Additionally, you must be using software that supports a 10bit color depth. For example, working on a JPG or MP4 video automatically saves your work in an 8bit color format. Using tools like RED 10bit and EXR Sequences, on the other hand, will enable you to leverage this capability fully.

Monitor Size & Resolution

For a video editing display, monitor size and resolution are perhaps more essential than you would believe.

The size of your monitor is commonly measured diagonally from one corner to the other in inches. However, to fully comprehend the size of your display, you must also consider the aspect ratio.

If the aspect ratio is different, two monitors of the same size – let’s take 27′′ as an example – might be entirely different sizes. The most preferred sizes for artists are 24-27′′ with a 16:9 aspect ratio, which creates a more cinematic image and better matches our eyes’ field of view.

The screen resolution of a monitor is not the same as its size. Instead, the resolution of a monitor refers to the number of physical pixels it can show. The following are the most widely used native monitor resolutions:

Because it lacks the available pixels, a 1080p monitor is limited in the number of pixels it can show compared to a 4k panel. As a result, the image on a 1080p monitor is much less sharp than on a higher resolution panel.

A higher resolution is usually preferable for image quality and clarity.

Ratio of Contrast

The contrast ratio is something brands have been manipulating for a long time. It’s a technique used across the board and almost tricking you into thinking the monitor’s Ratio of Contrast is good.

Let me explain; there are two ways a monitor is measured regarding the Ratio of Contrast. You have a dynamic Ratio of Contrast and a static Ratio of Contrast. These, however, are two very different beasts.

A dynamic Ratio of contrast refers to the distance between the darkest point and the lightest point across different Brightness settings.

Since a user will rarely change the monitor’s Brightness settings, this is a figure that can be disregarded if truth be told. Instead, what we as a buyer want to know is what the static Ratio of Contrast is.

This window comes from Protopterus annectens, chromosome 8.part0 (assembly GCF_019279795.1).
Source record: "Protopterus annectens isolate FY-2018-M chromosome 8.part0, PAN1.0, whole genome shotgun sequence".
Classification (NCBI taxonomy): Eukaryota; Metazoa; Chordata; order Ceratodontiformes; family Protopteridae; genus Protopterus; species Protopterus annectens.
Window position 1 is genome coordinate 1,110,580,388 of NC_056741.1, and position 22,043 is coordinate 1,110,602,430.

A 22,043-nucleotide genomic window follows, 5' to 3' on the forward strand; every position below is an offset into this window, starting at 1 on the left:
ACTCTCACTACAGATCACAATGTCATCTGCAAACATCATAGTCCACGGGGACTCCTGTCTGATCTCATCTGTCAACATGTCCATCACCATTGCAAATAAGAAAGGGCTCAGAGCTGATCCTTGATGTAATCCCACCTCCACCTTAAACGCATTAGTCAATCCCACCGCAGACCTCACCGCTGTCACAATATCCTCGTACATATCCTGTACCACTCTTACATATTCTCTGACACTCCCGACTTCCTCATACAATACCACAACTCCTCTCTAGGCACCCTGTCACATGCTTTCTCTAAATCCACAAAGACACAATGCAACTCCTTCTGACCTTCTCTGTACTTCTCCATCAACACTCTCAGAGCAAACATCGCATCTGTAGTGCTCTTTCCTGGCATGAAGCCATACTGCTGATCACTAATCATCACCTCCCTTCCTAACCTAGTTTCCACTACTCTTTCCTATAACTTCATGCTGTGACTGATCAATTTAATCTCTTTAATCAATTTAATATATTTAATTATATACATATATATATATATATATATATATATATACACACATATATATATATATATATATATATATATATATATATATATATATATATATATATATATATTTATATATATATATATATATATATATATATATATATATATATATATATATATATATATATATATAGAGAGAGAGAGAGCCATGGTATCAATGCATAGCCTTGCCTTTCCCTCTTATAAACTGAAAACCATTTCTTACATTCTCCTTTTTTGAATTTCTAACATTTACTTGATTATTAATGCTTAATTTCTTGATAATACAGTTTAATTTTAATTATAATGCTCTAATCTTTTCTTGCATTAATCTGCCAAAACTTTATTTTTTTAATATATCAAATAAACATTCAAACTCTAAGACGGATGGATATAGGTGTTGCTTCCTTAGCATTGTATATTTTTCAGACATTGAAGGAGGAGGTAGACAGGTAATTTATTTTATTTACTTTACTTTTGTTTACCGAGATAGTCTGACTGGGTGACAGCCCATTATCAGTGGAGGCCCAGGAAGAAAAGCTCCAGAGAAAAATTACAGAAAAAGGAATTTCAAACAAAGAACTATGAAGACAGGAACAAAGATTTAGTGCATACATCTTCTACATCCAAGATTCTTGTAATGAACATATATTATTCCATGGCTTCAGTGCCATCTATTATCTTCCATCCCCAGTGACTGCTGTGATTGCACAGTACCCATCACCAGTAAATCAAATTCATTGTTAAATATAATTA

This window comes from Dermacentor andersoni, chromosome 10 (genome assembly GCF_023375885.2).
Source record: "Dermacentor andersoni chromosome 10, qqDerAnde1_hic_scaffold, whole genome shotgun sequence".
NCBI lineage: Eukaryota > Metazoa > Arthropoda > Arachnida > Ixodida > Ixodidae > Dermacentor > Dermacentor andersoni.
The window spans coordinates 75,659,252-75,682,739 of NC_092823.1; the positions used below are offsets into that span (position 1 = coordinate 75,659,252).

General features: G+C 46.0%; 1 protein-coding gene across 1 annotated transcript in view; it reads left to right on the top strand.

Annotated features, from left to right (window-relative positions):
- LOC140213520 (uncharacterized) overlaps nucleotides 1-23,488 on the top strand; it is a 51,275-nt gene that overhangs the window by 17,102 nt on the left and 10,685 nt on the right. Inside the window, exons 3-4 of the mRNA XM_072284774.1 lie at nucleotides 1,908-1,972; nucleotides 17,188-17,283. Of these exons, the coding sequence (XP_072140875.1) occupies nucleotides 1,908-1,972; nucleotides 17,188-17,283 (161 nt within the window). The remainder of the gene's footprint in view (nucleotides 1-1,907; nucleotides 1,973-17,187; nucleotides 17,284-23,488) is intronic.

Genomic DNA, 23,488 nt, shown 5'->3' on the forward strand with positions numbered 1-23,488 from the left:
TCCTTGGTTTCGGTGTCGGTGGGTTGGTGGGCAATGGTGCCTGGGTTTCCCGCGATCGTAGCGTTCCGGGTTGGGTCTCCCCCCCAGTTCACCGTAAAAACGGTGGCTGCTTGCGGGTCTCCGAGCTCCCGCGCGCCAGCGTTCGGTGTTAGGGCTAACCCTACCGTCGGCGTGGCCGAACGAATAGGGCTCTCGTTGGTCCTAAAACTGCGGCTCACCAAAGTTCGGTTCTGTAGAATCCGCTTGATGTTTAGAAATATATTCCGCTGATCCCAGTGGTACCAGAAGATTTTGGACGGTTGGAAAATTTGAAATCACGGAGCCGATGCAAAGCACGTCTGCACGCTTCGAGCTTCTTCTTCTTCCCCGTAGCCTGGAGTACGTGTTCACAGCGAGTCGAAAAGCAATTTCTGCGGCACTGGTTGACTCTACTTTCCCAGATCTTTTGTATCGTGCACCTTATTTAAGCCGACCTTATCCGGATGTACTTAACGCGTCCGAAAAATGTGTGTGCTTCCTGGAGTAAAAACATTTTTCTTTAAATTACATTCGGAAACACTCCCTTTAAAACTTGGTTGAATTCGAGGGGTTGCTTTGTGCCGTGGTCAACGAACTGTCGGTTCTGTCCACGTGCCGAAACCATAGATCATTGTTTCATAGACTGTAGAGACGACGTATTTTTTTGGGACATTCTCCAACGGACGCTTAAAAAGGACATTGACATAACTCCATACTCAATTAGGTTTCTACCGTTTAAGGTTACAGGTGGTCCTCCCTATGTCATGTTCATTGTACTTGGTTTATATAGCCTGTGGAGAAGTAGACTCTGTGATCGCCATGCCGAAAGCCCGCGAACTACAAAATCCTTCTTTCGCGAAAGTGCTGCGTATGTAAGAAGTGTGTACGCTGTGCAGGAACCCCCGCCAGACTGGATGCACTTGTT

Look through the monitor’s specs before purchasing and always look for a high Static Ratio of Contrast. For example, we recommend an IPS panel with a minimum of 500:1 static Ratio of Contrast. But we’d advise aiming for 1000:1 for the best possible visual recreation.


Even if you’re new to computers and editing, you should know what brightness is. However, some individuals may be unaware of how your monitor’s brightness is determined.

The brightness of a room is commonly expressed in cd/m2. The brighter the display, the greater the cd/m2. Isn’t it simple?

However, one thing I would say regarding brightness is that it is possible to go too bright at times. If you don’t need an incredibly colorful display and work in a room that doesn’t need one, don’t acquire one. We suggest a monitor with roughly 300cd/m2; however, they become brighter.

Keep track of the refresh rate.

The refresh rate of a monitor relates to how quickly the picture on the screen may be refreshed. Because “motion blur” may occur in high-fps gaming, this is a criterion that gamers should be concerned with.

The refresh rate is measured in Hz, and most current displays have a refresh rate of at least 60Hz. High-end gaming displays will have a refresh rate of 144Hz to 240Hz, but we don’t need to be concerned about this as designers.


We’ve covered some of the most critical components of a monitor. So what can we learn from this if we’re searching for a monitor for video editing?

So, here’s a checklist of things to look for when buying a new editing display:

IPS Panel, Wide color gamut – DCI-P3 98% or above, 8bit or 10bit (depends on your PC’s specifications), 27″ display with 16:9 aspect ratio, a Ratio of Contrast of 1000:1, 350cd/m Brightness, refresh rate should only be considered when gaming.

Any excellent video editing monitor starts with this. However, you may not always be able to locate a monitor with all of these features, and you may not be able to find one within your budget.

Anyway, now that we’ve gotten the technical details out of the way let’s look at what we think are the finest displays for video editing.